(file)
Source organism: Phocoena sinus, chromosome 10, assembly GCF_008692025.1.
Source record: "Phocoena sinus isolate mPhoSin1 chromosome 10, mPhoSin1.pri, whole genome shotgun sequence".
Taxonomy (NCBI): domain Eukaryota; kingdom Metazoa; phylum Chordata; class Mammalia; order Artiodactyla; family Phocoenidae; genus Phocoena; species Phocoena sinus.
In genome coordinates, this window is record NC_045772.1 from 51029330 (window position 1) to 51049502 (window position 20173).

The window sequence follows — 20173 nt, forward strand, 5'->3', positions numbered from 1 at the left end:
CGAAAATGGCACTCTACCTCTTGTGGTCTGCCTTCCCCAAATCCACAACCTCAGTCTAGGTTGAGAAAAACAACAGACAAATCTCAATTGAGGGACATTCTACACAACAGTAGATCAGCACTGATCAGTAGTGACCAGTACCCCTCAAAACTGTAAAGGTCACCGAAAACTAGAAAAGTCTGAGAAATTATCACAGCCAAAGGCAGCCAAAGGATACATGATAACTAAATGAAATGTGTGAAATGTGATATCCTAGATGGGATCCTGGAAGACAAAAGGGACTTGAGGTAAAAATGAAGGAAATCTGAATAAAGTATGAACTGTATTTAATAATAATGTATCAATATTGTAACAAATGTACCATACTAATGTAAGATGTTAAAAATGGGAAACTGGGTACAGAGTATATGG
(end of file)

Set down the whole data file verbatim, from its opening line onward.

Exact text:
Source organism: Phocoena sinus, chromosome 10, assembly GCF_008692025.1.
Source record: "Phocoena sinus isolate mPhoSin1 chromosome 10, mPhoSin1.pri, whole genome shotgun sequence".
Taxonomy (NCBI): domain Eukaryota; kingdom Metazoa; phylum Chordata; class Mammalia; order Artiodactyla; family Phocoenidae; genus Phocoena; species Phocoena sinus.
In genome coordinates, this window is record NC_045772.1 from 51029330 (window position 1) to 51049502 (window position 20173).

The window sequence follows — 20173 nt, forward strand, 5'->3', positions numbered from 1 at the left end:
CGAAAATGGCACTCTACCTCTTGTGGTCTGCCTTCCCCAAATCCACAACCTCAGTCTAGGTTGAGAAAAACAACAGACAAATCTCAATTGAGGGACATTCTACACAACAGTAGATCAGCACTGATCAGTAGTGACCAGTACCCCTCAAAACTGTAAAGGTCACCGAAAACTAGAAAAGTCTGAGAAATTATCACAGCCAAAGGCAGCCAAAGGATACATGATAACTAAATGAAATGTGTGAAATGTGATATCCTAGATGGGATCCTGGAAGACAAAAGGGACTTGAGGTAAAAATGAAGGAAATCTGAATAAAGTATGAACTGTATTTAATAATAATGTATCAATATTGTAACAAATGTACCATACTAATGTAAGATGTTAAAAATGGGAAACTGGGTACAGAGTATATGG